Tuesday, February 24, 2009

Italian City Unveils Plan To Bail Out Struggling Carb Industry

According to Yahoo, Lucca, a city in the heart of Tuscany, has passed a city-wide measure that bans "ethnic" eateries within city limits. Apparently feeling threatened by kebab and curries, the center right city council's action was applauded by Italy's agricultural minister, who is, of course, a member of Italy's Lega Nord, which is known for its xenephobic leaning.

This article calls the Lega Nord "anti-immigrant," but this is a bit of a misnomer really, because it gives the impression that it is anti-"things foreign to Italy." The Lega Nord (per l'Indipendenza della Padania, which is the full name) is actually a party consisting of those who think that certain regions of northern/central Italy should either have more autonomy(according to the more mainstream view now dominant) or should secede altogether (no longer the official view, though some extremists would still claim this I imagine).

So they are equally anti-"other parts of Italy too," though to a predictable lesser extent. And this is an interesting phenomenon in Italy.

Years ago, I wrote a paper on racism in Belgium and Italy. Why those countries you ask? Well, at the time (1998-99) there was a lot of discussion of race relations in some of Europe's larger countries, such as Germany (obvi) and France, but there wasn't much on the smaller countries. And I thought Belgium and Italy would be interesting (I did not know at the time that I would eventually be living in Belgium about 2 years alter) because of their respective histories of not being a unified country. I don't actually remember much about what I wrote, but the studies I had to read were actually quite interesting.

With regard to Italy, the studies spoke of "L'exception italienne;" that is, despite the growing number of immigrants, Italy had not responded as many other countries had; either through sanctioned quotas or a growing anti-immigrant sentiment among the natives (though this had changed over the years). One of the reasons cited for this exception was that Italy itself has always been a patchwork of distinct regions, and thus Italians were used to dealing with those they saw as different from themselves. Italy, as we all know from our 6th grade text books began as a series of city-states. But even Italy as we now know it did not exist as a modern nation state until 1870. To this day, regional dialects and identities persist, though to a much lesser extent (Although if you watch AC Milan play AS Roma, the north/south distinction will become VERY clear).

My favorite study consisted of a survey that asked Sicilians what degree of trust they had for certain other groups, including the relatively new immigrants from the Maghreb. The result was priceless. According to the study, Sicilians trusted North Africans a bit more than they trusted other Sicilians and A LOT more than Italians from other regions.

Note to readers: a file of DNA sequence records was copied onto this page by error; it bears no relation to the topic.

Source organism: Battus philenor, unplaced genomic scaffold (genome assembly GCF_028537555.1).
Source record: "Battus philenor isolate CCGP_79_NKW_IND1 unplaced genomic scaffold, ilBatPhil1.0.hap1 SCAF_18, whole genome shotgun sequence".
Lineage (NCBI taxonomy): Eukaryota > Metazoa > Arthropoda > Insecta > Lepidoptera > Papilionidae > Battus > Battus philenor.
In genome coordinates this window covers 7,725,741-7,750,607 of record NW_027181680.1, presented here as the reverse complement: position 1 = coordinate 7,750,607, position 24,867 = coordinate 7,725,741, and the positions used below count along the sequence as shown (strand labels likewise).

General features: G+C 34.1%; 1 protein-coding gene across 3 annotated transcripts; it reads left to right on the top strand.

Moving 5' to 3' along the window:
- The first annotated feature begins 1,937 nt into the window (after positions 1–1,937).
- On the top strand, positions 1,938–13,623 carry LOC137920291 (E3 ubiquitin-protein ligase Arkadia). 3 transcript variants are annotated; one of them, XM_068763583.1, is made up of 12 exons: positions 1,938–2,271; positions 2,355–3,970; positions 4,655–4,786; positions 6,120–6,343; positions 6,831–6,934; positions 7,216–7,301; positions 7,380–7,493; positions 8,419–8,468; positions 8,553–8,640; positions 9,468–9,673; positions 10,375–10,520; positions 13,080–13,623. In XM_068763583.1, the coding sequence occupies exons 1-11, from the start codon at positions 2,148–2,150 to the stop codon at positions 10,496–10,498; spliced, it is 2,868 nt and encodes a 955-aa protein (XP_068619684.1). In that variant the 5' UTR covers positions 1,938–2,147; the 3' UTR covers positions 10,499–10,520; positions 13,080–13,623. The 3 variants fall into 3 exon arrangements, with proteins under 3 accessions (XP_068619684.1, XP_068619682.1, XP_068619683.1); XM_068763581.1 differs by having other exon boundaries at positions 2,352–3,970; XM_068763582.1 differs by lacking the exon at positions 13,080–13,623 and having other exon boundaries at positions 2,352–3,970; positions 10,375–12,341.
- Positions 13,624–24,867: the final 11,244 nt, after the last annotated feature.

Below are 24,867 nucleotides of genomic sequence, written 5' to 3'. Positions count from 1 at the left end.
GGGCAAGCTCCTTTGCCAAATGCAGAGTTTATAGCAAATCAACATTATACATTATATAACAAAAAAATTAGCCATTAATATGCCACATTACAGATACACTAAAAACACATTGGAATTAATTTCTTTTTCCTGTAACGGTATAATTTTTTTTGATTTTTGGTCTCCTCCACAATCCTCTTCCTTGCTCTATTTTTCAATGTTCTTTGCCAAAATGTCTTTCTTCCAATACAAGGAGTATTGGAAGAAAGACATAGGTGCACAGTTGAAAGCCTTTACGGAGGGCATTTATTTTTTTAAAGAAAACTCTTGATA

So the Italian Exception isn't so much that Italians are really accepting so much as they are much more local and perhaps open-minded in their point of reference for prejudice.

Now if add to this mixture the pride most Italians have for their food, regionally and nationally, this city measure makes sense. I once mentioned to an Italian friend how the popular conception of Italian food wasn't really "Italian" since tomato sauce couldn't exist until tomatoes were discovered in the New World and that pasta was most certainly not indigenous to Italy and was probably imported from the Levant. From her reaction you would have thought I had spat on the grave of her grandmother. So despite the admonition from Vittorio Castellani that there is"'no dish on the face of the earth' that is not derived from a mélange of different ingredients and a fusion of culinary styles," it looks as if culinary protectionism has emerged under the Tuscan Sun.

But of course, we just passed a massive stimulus plan that has some "Buy American" clauses in it, so I guess we can't really talk.

Wow. Pasta sounds really good right now. Maybe I should go to Lucca.


Anonymous said...

Oh, that's really interesting! I can definitely see that...especially when one's cultural identity isn't necessarily to one's nation state. We think so often about people in terms of what country they're from without realizing that the odds are good they identify much more strongly with their region (in some parts of the world) or smaller cultural group than with this large, relatively "new" political institution that is their country.
And oh, the stories I could tell of what happens when I asked my host mother what she thought of les Magrébins :)

the default attorney said...

France actually used to be somewhat more "regional." If you read old Marcel Pagnol and anything with regional "patois" or the like, you'll see southern France used have much more than a distinct accent. Bretagne also has a distinct celtic past and there used to be a pretty militant separtist group there that bombed a couple things in the 80s I think. I'm not sure what happened to them.

Though I'm sure you already know this TD :)

I lived in the 13th in Paris, which had a lot of Maghreb immigrants, so a lot of my neighbors were Algerian. Not as much as the 18th maybe, but still. Most were super nice (awesome couscous), though I would get harassed every once in while by the caillera du coin.

Big difference between my neighborhood and the 6th where Sciences Po was, I'll tell you that.